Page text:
• They are crazy curious, very smart and need to be mentally occupied consistently with lots of toys or activities
  • Fox urine is extremely pungent and very difficult to remove from carpet
  • They require an outdoor enclosure with double-chain link fencing and a place to dig (filling the enclosure with sand can help fulfill that instinct)
  • Some fox can be house-trained to use the litter box
  • Fox are not trainable like a domestic dog — but can learn some commands
  • You may be able to leash train them, but it’s difficult
  • It’s critical to find a vet willing to work on a fox — most aren’t cool with it
  • They have a natural musky smell (trust me, I’ve smelled it first hand and it’s strong).
  • Their dietary needs are very complex
  • Fox require the same vaccines as a dog according to The Domestic Fox 

Remember, domestication is a genetic process, not a learned behavioral process. That means you can’t just take a baby fox from the wild and try to make it into your own pet. If you are interested in finding out more about how to get one legally (and don’t live in Colorado) you can check out more details on The Domestic Fox site as well.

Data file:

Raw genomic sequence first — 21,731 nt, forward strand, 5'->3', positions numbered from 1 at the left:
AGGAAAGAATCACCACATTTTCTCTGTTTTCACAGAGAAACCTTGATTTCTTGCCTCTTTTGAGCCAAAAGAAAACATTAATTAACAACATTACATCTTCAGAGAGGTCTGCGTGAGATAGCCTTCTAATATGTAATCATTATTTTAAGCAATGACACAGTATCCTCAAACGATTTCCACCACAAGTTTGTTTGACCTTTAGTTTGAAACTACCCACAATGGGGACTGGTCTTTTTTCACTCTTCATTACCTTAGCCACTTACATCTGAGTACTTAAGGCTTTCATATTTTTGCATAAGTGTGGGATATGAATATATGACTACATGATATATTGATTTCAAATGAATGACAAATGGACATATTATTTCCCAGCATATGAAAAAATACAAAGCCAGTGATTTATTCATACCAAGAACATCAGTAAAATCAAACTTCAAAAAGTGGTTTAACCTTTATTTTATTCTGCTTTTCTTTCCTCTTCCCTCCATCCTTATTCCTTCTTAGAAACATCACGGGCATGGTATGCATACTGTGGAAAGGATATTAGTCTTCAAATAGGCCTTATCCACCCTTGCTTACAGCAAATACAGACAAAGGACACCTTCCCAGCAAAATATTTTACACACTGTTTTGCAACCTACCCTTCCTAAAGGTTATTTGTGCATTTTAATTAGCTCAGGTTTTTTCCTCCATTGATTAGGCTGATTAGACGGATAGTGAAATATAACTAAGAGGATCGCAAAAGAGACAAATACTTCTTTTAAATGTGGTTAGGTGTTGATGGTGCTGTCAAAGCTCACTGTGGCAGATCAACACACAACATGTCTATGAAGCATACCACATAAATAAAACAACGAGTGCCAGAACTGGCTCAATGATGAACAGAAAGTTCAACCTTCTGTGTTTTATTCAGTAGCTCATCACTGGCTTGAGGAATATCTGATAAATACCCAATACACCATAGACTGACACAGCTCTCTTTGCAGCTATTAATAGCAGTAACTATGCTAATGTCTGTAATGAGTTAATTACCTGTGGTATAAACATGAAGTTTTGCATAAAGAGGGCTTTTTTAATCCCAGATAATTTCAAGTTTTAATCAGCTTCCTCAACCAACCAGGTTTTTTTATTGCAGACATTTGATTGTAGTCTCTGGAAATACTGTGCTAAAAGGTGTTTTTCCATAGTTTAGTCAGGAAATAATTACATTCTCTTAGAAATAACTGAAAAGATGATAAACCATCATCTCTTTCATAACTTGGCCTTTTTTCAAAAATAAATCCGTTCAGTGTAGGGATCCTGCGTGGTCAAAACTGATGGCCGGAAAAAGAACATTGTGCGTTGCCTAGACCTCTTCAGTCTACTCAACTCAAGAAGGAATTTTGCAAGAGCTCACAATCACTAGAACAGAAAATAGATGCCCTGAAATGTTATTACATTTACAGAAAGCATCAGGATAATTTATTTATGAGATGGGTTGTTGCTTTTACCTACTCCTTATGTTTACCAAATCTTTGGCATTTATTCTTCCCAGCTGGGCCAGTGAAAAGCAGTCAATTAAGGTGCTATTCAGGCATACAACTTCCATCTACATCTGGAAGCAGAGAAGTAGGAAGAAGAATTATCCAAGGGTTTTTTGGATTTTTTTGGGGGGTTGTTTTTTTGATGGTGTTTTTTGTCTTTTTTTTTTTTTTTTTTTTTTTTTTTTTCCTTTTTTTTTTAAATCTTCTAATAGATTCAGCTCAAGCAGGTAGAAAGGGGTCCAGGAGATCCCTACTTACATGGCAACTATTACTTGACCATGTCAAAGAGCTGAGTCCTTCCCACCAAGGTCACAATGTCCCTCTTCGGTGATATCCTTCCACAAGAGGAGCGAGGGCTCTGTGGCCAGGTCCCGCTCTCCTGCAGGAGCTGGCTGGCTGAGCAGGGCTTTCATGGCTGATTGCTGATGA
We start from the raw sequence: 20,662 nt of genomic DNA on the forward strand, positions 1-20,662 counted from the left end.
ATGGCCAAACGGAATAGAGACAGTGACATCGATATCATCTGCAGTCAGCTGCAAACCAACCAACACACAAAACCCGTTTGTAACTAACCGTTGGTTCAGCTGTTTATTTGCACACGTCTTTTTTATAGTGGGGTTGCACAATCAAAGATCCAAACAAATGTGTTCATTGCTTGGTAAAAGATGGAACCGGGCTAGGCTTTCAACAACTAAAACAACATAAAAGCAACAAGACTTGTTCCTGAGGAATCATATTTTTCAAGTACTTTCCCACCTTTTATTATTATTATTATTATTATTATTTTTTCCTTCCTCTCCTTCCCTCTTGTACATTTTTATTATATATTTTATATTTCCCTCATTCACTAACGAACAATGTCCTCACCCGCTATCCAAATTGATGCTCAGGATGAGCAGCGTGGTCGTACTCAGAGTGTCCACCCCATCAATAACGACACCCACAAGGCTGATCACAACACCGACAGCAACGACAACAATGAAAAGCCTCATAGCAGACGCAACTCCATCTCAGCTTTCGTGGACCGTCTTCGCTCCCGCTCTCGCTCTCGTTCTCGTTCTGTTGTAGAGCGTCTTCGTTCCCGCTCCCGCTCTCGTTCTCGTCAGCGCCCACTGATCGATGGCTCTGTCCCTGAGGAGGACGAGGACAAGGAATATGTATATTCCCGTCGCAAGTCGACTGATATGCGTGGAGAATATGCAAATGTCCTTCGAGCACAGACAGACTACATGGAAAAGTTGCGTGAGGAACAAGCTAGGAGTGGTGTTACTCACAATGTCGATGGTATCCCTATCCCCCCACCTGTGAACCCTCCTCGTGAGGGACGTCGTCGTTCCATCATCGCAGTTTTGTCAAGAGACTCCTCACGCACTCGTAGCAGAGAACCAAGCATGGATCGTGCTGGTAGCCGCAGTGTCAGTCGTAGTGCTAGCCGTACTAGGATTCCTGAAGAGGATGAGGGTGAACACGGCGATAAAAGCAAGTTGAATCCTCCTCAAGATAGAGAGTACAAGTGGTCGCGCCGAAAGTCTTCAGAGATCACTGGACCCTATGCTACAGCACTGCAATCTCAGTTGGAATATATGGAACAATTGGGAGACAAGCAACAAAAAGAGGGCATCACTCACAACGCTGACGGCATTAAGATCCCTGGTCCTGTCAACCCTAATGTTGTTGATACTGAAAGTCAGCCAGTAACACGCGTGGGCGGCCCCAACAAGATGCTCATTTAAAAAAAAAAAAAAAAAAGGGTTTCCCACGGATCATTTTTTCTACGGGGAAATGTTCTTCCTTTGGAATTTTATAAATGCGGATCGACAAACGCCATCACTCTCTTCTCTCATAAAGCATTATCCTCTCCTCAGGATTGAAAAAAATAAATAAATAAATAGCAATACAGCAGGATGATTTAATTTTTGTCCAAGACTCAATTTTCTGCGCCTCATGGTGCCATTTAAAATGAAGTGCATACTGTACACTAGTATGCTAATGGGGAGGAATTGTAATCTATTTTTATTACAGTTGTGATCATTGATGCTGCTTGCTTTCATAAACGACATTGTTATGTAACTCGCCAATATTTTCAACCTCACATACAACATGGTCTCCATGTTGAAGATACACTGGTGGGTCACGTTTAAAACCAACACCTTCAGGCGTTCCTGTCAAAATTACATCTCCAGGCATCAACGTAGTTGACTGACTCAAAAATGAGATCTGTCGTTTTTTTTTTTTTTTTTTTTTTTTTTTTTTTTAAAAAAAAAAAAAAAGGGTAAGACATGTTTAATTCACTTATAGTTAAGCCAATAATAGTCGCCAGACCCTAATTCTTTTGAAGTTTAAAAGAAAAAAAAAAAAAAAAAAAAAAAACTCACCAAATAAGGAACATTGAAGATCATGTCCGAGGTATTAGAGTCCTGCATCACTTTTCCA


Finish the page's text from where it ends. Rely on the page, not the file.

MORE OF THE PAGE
It’s Already Been Done, but Should a Fox be Kept as a Pet?

According to a domestic fox owner the answer is no, and here’s why. Rabies.

The author for the blog Mypetfox shared the following:

“There is no proof that the current rabies vaccine works on foxes. Even if you find a vet that will give your fox a rabies shot, if that fox /ever/ bites anybody, the law states that it will have to be euthanized. In fact, all your pet fox has to do is get its saliva on another human and it will have to be put down.”